Climate change and tornadoes. Are they really increasing?

One of the sacred tenets of climate change is that extreme weather is increasing. Is that really so?

Let us look at tornadoes. They occur when cold and hot air masses collide and in the fringes of hurricanes. Sometimes they can also be triggered by frontal thunderstorms. So if extreme weather increases by time, so should tornadoes, both in severity and numbers. Let us see if that is so.

So far this year, the number of tornadoes are slightly below normal:

If we look at “tornado alley”, the state of Oklahoma we see that there has been about the same number of tornadoes for the last  65 years

but but the number of strong tornadoes , F2, F3, F4 and f5 have been trending down for the same 65 years. How is this statistics holding up for U.S. as a whole?

Severe tornado trend is down:

And most significant of all, the worst tornadoes of all are declining. The last F5 tornado occurred in 2013!

Thanks to increased CO2, the poles are slightly less cold in the winter, while the temperatures at the equator are not changing with increased CO2, water vapor is the all dominant greenhouse gas, there is less temperature gradient between equator and poles, leading to less violent weather. While the number of tornadoes stay about constant, the number of strong tornadoes decrease. This is good news.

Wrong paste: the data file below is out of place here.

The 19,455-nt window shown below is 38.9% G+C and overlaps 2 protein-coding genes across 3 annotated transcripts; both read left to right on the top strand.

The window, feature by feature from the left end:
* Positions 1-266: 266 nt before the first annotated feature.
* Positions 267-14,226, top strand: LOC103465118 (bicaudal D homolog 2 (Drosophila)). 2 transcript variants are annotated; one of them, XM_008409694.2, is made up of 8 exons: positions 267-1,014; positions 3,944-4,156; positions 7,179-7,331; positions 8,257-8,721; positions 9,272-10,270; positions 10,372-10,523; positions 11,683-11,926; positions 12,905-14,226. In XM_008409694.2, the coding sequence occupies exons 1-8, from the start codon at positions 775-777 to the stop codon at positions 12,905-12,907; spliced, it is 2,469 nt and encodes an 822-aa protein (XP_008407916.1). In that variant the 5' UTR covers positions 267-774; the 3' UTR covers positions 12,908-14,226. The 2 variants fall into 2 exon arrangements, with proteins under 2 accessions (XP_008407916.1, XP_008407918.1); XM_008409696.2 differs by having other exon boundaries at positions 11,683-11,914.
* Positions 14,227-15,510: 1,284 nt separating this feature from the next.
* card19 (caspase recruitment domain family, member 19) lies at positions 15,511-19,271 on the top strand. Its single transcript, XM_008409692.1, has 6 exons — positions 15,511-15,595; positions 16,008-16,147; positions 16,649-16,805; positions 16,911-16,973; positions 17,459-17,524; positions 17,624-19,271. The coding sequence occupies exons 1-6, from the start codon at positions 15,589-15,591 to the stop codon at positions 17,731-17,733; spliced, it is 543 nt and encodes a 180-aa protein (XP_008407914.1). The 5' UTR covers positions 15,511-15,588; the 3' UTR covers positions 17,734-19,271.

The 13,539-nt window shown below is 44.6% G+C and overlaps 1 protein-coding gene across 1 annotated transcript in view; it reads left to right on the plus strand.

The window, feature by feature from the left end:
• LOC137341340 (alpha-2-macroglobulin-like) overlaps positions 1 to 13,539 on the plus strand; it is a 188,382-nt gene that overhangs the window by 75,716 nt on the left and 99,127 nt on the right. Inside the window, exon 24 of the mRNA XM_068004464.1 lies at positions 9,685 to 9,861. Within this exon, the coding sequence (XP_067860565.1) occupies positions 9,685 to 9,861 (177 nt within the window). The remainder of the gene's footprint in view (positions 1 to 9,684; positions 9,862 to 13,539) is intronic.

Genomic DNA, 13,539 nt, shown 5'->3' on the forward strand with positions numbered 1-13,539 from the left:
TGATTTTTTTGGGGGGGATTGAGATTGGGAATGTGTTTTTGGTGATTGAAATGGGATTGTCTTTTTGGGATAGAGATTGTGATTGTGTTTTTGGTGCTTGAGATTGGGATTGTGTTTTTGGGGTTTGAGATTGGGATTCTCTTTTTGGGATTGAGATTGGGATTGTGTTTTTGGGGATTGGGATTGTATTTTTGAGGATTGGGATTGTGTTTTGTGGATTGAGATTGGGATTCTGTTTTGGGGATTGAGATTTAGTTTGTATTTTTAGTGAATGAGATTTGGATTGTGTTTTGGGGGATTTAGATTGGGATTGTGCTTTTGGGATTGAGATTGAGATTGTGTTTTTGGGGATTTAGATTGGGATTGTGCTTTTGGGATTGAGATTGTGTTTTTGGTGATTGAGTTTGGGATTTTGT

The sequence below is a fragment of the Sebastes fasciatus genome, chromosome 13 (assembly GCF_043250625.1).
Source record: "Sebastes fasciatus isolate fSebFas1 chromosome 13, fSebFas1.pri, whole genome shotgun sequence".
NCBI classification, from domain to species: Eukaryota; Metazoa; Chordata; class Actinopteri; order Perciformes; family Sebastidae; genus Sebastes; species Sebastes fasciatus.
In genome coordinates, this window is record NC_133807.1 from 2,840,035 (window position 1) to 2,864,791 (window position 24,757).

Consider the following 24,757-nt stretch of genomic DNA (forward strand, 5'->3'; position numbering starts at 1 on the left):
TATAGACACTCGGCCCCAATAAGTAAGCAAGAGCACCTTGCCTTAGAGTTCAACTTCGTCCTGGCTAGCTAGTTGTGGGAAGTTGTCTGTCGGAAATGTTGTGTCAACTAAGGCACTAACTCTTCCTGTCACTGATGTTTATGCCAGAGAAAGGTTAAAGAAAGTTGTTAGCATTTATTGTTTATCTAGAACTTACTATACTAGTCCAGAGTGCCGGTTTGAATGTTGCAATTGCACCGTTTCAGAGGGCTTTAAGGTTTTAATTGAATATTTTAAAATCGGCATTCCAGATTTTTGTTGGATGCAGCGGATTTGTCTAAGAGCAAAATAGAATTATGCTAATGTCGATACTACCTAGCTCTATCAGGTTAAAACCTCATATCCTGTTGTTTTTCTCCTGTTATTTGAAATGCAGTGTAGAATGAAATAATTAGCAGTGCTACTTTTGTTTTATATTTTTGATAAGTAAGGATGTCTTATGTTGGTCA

Published by

lenbilen

Retired engineer, graduated from Chalmers Technical University a long time ago with a degree in Technical Physics. Career in Aerospace, Analytical Chemistry, computer chip manufacturing and finally adjunct faculty at Pennsylvania State University, taught just one course in Computer Engineering, the Capstone Course.

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